Whether cats should be allowed to go outdoors is a tough topic which has many proponents on both sides. It’s a decision that everyone has to make, not just Bengal owners; however, there are a few additional factors for Bengal owners that don’t apply to a rescue cat. So let’s start with the Cons and then talk Pros.
Why you shouldn’t let your Bengal outdoors:
The average life expectancy of an outdoor cat is significantly shorter than an indoor only cat – by over 10 years. In an urban/suburban area, you are reducing their expected life by over 50%!
Here are some quick things that can happen to a Bengal who roams outdoors:
- Getting Hit by Car
- Eating something poisonous
- Fighting with other cats or animals
- Catching a significant disease – while we vaccinate for rabies or other common diseases, things like FELV and FIV do not have a good vaccine.
- Catching a parasite
- Killing wildlife – cats are amazing hunters and watching them bring down a bird is a sight to behold – except for the bird.
- Bringing back “gifts” – once they caught it, they aren’t hungry – so it’s a present for you to clean up off your steps!
- Stolen / Hurt deliberately – especially bad for Bengals, they are expensive cats and can be easily resold by someone malicious.
- Picked up by rescuers/animal control – with the overpopulation of strays a lot of shelters do not keep strays alive for long
Reasons to let your Bengal outdoors:
- They seem to like it – Bengals like to explore and are generally curious. This works well for them and gives them an opportunity to see more surroundings.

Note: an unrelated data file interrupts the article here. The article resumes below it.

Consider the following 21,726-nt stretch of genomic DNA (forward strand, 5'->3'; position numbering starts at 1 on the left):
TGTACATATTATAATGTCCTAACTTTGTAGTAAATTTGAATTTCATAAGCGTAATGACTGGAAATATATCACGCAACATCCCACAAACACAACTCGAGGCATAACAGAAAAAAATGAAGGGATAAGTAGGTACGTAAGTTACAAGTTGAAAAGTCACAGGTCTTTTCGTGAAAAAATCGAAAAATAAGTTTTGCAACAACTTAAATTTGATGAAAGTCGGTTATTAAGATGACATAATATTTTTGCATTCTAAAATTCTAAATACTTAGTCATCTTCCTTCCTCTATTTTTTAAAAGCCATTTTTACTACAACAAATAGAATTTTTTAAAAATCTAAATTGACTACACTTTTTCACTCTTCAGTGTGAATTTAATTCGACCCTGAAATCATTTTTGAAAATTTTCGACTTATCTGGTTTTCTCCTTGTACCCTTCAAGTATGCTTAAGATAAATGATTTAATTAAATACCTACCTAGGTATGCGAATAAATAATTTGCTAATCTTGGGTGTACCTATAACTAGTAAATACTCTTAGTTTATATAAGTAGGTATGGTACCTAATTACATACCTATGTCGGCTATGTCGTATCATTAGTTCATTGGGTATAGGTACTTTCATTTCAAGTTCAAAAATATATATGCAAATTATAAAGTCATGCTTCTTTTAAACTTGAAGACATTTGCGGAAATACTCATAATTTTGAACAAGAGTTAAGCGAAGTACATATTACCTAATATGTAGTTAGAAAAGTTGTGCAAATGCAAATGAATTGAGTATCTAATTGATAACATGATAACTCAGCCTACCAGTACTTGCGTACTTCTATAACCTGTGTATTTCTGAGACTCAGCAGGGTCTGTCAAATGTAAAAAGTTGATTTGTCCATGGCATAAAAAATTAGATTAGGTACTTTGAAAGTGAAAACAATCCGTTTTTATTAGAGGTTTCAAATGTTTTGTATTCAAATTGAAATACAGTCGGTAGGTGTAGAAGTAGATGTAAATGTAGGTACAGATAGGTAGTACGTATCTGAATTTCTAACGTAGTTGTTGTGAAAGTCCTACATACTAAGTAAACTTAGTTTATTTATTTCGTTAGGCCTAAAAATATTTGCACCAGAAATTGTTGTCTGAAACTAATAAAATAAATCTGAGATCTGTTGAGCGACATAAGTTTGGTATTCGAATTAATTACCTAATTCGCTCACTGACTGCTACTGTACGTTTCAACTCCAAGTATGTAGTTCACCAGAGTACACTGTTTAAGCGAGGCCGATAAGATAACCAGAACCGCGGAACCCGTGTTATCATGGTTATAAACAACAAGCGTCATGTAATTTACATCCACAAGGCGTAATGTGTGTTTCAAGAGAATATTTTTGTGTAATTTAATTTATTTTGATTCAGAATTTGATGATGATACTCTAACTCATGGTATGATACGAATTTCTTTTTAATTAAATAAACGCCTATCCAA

- Feeds into their “wild” side – they get a chance to hunt and be “one” with their mojo cat.
- Fitter – Outdoor cats generally get significantly more exercise and are fitter. It’s very rare to see a “fat” Bengal though; so this usually doesn’t apply to Bengals.
- Cleaner Litter Box – If they are outside; they have to go somewhere! Outdoor cat owners can sometimes get away with no litter box (isn’t that nice!)
So what do you do if you want to let your cat go outdoors but don’t want to stress over all the cons?
- Leash / Harness – Bengals can definitely be trained to walk on a leash/harness. The downside is that they don’t associate the outdoors with a leash/harness so if they go out frequently they can start demanding to go out more and even try to escape out.
- Catios – This is a great solution if you can afford it. There are some great Catios out there and some great ideas. Basically, this is a “patio” in your backyard that has a mesh fencing completely around it (including the roof) so the cat can’t get out or have major interactions outdoors. They can be expensive though!